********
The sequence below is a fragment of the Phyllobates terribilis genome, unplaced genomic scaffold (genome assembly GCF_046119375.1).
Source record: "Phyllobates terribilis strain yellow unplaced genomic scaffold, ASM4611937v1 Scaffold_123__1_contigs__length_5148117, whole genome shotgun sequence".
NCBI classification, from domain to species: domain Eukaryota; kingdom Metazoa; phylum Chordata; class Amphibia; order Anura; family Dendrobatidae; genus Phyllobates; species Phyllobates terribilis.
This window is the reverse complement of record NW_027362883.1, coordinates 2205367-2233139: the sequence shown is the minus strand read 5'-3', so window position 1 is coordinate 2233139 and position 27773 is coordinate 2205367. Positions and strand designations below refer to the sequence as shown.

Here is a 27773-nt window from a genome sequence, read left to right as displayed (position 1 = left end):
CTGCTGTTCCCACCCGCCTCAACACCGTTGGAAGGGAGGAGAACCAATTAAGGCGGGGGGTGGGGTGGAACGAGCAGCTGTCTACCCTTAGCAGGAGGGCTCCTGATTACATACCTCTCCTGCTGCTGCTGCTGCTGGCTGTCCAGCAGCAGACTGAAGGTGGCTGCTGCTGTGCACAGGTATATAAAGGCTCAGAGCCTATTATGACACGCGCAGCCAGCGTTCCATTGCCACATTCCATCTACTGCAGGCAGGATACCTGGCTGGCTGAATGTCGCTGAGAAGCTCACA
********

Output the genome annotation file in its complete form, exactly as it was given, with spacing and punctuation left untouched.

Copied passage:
The sequence below is a fragment of the Phyllobates terribilis genome, unplaced genomic scaffold (genome assembly GCF_046119375.1).
Source record: "Phyllobates terribilis strain yellow unplaced genomic scaffold, ASM4611937v1 Scaffold_123__1_contigs__length_5148117, whole genome shotgun sequence".
NCBI classification, from domain to species: domain Eukaryota; kingdom Metazoa; phylum Chordata; class Amphibia; order Anura; family Dendrobatidae; genus Phyllobates; species Phyllobates terribilis.
This window is the reverse complement of record NW_027362883.1, coordinates 2205367-2233139: the sequence shown is the minus strand read 5'-3', so window position 1 is coordinate 2233139 and position 27773 is coordinate 2205367. Positions and strand designations below refer to the sequence as shown.

Here is a 27773-nt window from a genome sequence, read left to right as displayed (position 1 = left end):
CTGCTGTTCCCACCCGCCTCAACACCGTTGGAAGGGAGGAGAACCAATTAAGGCGGGGGGTGGGGTGGAACGAGCAGCTGTCTACCCTTAGCAGGAGGGCTCCTGATTACATACCTCTCCTGCTGCTGCTGCTGCTGGCTGTCCAGCAGCAGACTGAAGGTGGCTGCTGCTGTGCACAGGTATATAAAGGCTCAGAGCCTATTATGACACGCGCAGCCAGCGTTCCATTGCCACATTCCATCTACTGCAGGCAGGATACCTGGCTGGCTGAATGTCGCTGAGAAGCTCACA